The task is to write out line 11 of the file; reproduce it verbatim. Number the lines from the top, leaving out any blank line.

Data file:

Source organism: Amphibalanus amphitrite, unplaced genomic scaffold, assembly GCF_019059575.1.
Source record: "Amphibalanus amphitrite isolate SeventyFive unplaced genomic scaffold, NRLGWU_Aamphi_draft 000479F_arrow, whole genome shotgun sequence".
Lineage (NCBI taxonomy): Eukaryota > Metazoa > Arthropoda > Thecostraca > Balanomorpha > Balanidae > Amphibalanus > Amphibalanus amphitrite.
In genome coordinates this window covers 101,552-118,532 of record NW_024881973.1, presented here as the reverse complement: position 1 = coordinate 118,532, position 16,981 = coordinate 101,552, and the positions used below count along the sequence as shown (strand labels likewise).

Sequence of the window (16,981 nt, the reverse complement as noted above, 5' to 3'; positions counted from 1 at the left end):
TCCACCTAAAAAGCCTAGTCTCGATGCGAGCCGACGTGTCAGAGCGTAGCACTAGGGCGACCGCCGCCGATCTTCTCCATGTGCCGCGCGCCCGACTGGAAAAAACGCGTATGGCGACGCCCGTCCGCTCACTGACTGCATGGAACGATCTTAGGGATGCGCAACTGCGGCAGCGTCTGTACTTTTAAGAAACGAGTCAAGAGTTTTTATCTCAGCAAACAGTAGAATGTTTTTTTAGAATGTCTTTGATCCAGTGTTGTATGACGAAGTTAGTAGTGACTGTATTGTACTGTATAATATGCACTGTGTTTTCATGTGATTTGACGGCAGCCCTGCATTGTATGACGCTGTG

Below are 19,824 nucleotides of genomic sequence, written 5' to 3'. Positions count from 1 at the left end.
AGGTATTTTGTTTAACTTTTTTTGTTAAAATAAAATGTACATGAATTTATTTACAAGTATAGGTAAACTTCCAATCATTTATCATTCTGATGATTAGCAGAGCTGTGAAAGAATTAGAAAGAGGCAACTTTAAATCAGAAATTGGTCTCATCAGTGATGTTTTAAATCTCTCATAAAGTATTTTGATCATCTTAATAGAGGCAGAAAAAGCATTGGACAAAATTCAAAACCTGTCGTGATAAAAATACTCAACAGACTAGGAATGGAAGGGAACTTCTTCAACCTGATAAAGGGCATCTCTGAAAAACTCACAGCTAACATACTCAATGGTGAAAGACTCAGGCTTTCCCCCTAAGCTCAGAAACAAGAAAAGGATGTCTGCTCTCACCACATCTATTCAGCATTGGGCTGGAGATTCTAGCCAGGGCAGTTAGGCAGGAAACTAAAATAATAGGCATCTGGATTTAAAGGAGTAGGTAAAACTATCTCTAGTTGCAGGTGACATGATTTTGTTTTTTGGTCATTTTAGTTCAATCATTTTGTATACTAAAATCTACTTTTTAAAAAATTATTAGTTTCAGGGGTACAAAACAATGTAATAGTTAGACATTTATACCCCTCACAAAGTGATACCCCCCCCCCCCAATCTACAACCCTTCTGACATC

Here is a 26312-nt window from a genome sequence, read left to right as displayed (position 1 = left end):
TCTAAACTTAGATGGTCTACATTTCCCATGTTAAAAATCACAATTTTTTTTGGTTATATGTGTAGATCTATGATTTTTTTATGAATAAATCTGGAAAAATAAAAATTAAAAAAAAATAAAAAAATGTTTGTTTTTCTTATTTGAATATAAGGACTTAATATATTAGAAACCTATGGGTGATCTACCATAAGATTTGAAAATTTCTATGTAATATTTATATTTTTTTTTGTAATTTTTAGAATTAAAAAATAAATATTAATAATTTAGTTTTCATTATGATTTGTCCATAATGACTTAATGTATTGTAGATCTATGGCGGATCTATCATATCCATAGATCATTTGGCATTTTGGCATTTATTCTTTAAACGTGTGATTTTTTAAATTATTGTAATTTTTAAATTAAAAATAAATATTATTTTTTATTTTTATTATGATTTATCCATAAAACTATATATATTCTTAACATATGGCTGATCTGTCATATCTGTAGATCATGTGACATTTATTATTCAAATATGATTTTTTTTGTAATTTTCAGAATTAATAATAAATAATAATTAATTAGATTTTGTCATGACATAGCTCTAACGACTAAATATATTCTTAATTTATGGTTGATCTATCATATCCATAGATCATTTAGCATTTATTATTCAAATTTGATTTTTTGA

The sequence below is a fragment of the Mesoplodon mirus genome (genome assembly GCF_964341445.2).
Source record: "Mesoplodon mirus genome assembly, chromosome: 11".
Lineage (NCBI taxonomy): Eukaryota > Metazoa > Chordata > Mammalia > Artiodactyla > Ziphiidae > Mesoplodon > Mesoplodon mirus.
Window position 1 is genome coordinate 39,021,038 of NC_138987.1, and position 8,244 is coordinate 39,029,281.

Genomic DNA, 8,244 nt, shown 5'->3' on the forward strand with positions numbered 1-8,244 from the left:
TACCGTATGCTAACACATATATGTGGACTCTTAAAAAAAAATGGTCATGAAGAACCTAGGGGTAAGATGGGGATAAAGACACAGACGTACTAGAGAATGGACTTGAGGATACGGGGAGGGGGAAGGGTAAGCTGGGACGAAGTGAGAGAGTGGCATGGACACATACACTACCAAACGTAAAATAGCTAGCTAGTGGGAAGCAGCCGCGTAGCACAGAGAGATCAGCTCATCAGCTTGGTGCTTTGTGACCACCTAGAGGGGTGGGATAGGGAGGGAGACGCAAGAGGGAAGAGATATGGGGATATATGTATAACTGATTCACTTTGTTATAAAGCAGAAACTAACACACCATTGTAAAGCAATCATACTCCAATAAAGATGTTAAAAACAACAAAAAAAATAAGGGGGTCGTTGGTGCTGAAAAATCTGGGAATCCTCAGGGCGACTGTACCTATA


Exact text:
The sequence below is a fragment of the Mesoplodon mirus genome (genome assembly GCF_964341445.2).